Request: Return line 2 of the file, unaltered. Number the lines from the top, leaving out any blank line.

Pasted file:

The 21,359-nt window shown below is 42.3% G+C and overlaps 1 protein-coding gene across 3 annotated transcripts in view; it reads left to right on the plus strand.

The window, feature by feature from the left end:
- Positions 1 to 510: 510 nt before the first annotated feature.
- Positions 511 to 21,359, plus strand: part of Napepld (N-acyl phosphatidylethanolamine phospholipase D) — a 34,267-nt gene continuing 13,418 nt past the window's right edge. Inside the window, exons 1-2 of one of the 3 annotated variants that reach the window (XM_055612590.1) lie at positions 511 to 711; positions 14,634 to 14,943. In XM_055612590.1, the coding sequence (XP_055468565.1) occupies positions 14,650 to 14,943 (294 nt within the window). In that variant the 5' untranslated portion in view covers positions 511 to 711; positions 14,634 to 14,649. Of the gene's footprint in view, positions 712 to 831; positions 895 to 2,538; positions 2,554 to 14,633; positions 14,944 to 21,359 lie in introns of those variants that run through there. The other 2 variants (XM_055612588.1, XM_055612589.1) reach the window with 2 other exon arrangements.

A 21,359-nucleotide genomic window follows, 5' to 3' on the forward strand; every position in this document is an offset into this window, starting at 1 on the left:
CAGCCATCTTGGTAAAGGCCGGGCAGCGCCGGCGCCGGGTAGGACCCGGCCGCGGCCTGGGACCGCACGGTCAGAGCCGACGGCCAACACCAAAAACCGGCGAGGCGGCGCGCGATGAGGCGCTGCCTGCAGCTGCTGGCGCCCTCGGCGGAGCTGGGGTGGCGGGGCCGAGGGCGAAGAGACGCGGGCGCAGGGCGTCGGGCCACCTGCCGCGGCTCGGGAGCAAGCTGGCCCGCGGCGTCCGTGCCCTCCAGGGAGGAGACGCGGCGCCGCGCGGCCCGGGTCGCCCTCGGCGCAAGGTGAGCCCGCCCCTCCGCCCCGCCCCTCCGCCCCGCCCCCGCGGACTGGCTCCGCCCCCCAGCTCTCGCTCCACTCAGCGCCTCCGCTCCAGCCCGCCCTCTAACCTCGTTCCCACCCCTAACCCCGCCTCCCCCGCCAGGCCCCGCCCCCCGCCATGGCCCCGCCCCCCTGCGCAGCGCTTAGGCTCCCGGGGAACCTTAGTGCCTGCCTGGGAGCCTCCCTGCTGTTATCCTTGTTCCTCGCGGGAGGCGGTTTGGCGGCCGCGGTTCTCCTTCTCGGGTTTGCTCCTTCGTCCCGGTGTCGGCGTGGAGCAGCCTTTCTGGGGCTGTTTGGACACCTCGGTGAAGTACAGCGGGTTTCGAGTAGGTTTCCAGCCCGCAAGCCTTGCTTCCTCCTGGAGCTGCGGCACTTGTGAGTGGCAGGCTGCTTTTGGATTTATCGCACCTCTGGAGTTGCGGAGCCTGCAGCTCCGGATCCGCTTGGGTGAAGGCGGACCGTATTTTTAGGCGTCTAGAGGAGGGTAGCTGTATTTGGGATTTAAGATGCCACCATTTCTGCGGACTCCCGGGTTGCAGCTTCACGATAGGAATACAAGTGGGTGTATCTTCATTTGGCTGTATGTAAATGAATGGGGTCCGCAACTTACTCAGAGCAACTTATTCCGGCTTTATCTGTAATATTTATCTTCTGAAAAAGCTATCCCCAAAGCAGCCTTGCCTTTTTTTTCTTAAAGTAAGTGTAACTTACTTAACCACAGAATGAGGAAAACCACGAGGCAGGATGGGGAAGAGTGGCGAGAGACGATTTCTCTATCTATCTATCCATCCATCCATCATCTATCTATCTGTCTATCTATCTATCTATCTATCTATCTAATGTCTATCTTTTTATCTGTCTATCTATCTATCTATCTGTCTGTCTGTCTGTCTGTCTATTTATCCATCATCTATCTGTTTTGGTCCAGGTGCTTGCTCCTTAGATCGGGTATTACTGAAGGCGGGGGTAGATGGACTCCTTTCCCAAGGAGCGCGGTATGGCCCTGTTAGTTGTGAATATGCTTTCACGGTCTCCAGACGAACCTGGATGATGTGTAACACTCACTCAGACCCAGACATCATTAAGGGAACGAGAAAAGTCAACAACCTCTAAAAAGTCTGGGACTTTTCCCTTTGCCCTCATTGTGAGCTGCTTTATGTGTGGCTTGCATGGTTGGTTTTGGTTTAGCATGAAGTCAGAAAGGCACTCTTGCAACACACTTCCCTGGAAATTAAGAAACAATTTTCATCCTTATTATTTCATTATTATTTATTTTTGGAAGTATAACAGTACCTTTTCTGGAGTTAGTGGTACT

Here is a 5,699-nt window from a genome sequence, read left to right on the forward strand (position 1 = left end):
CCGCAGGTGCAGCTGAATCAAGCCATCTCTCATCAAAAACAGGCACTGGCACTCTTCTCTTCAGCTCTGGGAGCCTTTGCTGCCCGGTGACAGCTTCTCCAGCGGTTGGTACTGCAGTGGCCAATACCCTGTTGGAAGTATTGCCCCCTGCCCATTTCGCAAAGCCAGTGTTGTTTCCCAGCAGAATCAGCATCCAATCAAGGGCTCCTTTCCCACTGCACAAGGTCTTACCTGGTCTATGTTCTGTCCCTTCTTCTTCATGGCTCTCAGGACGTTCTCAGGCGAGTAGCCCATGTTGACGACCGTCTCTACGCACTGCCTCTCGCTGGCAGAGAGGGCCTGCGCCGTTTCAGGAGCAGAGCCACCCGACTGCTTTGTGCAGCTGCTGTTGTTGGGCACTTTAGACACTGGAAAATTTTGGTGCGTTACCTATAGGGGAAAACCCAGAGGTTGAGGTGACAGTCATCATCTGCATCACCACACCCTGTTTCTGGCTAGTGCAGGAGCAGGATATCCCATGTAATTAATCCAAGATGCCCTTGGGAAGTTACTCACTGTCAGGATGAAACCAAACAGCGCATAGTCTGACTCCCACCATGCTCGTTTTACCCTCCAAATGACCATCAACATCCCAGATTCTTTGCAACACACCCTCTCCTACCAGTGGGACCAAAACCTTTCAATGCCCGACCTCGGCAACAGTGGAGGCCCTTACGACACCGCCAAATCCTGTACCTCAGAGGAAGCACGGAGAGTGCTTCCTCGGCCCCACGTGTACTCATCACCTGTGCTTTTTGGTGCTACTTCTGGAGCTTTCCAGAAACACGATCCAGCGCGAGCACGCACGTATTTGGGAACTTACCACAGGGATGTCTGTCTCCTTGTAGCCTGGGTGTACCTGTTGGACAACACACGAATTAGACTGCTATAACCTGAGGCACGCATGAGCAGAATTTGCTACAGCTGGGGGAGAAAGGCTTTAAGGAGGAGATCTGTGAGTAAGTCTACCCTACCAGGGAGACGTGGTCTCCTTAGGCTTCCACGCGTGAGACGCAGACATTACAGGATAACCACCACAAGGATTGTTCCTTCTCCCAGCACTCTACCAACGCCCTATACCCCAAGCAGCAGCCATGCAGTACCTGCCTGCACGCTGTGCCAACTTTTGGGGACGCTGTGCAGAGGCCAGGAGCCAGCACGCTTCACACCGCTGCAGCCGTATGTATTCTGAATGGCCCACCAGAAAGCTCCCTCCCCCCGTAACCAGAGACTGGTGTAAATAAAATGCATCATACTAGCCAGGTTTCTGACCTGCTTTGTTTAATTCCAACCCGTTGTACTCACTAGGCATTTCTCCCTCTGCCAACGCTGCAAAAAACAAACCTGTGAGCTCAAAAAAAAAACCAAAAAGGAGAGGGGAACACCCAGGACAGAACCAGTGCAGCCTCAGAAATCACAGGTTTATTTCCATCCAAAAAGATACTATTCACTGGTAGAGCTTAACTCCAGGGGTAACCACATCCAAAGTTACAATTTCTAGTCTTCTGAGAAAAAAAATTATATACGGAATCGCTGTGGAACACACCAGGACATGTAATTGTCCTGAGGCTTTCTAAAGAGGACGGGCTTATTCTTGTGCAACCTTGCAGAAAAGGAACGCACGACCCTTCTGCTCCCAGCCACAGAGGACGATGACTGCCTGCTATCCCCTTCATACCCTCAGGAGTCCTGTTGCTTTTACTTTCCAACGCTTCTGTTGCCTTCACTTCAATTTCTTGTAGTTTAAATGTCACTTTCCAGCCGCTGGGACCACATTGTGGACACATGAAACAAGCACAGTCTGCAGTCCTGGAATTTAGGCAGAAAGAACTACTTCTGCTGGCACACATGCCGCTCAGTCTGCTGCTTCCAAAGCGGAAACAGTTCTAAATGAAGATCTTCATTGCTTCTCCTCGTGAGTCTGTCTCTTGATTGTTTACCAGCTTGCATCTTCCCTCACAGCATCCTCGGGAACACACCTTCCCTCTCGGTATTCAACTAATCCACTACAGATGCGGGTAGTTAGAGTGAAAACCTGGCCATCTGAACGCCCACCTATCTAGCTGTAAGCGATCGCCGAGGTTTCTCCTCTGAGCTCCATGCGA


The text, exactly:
The window, feature by feature from the left end: